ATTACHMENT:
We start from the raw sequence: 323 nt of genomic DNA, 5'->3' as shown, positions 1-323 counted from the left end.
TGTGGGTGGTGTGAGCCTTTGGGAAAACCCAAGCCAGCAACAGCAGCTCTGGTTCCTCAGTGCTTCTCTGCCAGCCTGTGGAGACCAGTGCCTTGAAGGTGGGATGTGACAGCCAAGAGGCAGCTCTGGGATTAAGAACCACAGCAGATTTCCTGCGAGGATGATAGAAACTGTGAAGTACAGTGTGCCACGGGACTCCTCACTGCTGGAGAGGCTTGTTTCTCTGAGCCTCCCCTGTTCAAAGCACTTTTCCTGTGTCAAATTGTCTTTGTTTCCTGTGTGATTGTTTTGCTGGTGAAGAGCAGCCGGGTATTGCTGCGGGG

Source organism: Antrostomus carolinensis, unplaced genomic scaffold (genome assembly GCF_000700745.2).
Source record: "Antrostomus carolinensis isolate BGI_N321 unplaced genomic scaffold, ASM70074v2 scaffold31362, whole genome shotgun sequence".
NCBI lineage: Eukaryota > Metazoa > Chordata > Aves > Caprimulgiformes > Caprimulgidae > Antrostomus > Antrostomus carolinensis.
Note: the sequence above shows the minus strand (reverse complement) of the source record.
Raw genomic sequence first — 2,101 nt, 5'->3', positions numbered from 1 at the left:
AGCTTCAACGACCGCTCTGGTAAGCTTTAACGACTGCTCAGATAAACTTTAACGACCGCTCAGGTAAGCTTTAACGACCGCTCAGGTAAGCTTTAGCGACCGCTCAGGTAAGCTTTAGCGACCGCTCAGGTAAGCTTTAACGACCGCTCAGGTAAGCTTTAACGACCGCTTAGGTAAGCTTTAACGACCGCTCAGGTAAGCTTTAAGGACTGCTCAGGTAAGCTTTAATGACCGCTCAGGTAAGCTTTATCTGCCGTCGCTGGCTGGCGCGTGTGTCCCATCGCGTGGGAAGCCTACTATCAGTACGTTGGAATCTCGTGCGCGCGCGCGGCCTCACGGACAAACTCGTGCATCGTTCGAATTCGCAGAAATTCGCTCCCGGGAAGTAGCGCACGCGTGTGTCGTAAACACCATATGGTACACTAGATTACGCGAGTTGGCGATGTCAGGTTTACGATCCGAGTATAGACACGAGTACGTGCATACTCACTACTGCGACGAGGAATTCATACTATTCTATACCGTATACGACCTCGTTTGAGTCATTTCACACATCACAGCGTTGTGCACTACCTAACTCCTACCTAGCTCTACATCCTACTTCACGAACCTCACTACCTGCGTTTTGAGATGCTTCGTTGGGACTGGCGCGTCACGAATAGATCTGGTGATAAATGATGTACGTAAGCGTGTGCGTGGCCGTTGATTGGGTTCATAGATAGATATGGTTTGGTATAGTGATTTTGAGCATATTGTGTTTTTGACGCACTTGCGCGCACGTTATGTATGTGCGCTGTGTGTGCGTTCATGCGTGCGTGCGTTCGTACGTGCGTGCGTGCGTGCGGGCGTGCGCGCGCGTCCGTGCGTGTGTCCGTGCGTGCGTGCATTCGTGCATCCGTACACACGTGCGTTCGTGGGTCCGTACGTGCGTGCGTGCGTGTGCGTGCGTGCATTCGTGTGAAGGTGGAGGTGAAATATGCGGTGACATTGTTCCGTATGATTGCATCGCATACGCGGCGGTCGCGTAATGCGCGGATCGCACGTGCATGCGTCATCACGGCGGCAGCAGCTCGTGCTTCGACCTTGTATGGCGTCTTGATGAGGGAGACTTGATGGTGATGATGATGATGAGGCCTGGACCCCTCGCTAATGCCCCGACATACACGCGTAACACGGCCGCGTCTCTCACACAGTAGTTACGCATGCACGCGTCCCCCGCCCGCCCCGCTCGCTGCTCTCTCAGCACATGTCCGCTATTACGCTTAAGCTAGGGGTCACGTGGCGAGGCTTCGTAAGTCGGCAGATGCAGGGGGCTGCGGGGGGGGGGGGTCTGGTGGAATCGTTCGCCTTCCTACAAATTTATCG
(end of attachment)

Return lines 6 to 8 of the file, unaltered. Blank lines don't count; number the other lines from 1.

Note: the sequence above shows the minus strand (reverse complement) of the source record.
Raw genomic sequence first — 2,101 nt, 5'->3', positions numbered from 1 at the left:
AGCTTCAACGACCGCTCTGGTAAGCTTTAACGACTGCTCAGATAAACTTTAACGACCGCTCAGGTAAGCTTTAACGACCGCTCAGGTAAGCTTTAGCGACCGCTCAGGTAAGCTTTAGCGACCGCTCAGGTAAGCTTTAACGACCGCTCAGGTAAGCTTTAACGACCGCTTAGGTAAGCTTTAACGACCGCTCAGGTAAGCTTTAAGGACTGCTCAGGTAAGCTTTAATGACCGCTCAGGTAAGCTTTATCTGCCGTCGCTGGCTGGCGCGTGTGTCCCATCGCGTGGGAAGCCTACTATCAGTACGTTGGAATCTCGTGCGCGCGCGCGGCCTCACGGACAAACTCGTGCATCGTTCGAATTCGCAGAAATTCGCTCCCGGGAAGTAGCGCACGCGTGTGTCGTAAACACCATATGGTACACTAGATTACGCGAGTTGGCGATGTCAGGTTTACGATCCGAGTATAGACACGAGTACGTGCATACTCACTACTGCGACGAGGAATTCATACTATTCTATACCGTATACGACCTCGTTTGAGTCATTTCACACATCACAGCGTTGTGCACTACCTAACTCCTACCTAGCTCTACATCCTACTTCACGAACCTCACTACCTGCGTTTTGAGATGCTTCGTTGGGACTGGCGCGTCACGAATAGATCTGGTGATAAATGATGTACGTAAGCGTGTGCGTGGCCGTTGATTGGGTTCATAGATAGATATGGTTTGGTATAGTGATTTTGAGCATATTGTGTTTTTGACGCACTTGCGCGCACGTTATGTATGTGCGCTGTGTGTGCGTTCATGCGTGCGTGCGTTCGTACGTGCGTGCGTGCGTGCGGGCGTGCGCGCGCGTCCGTGCGTGTGTCCGTGCGTGCGTGCATTCGTGCATCCGTACACACGTGCGTTCGTGGGTCCGTACGTGCGTGCGTGCGTGTGCGTGCGTGCATTCGTGTGAAGGTGGAGGTGAAATATGCGGTGACATTGTTCCGTATGATTGCATCGCATACGCGGCGGTCGCGTAATGCGCGGATCGCACGTGCATGCGTCATCACGGCGGCAGCAGCTCGTGCTTCGACCTTGTATGGCGTCTTGATGAGGGAGACTTGATGGTGATGATGATGATGAGGCCTGGACCCCTCGCTAATGCCCCGACATACACGCGTAACACGGCCGCGTCTCTCACACAGTAGTTACGCATGCACGCGTCCCCCGCCCGCCCCGCTCGCTGCTCTCTCAGCACATGTCCGCTATTACGCTTAAGCTAGGGGTCACGTGGCGAGGCTTCGTAAGTCGGCAGATGCAGGGGGCTGCGGGGGGGGGGGGTCTGGTGGAATCGTTCGCCTTCCTACAAATTTATCG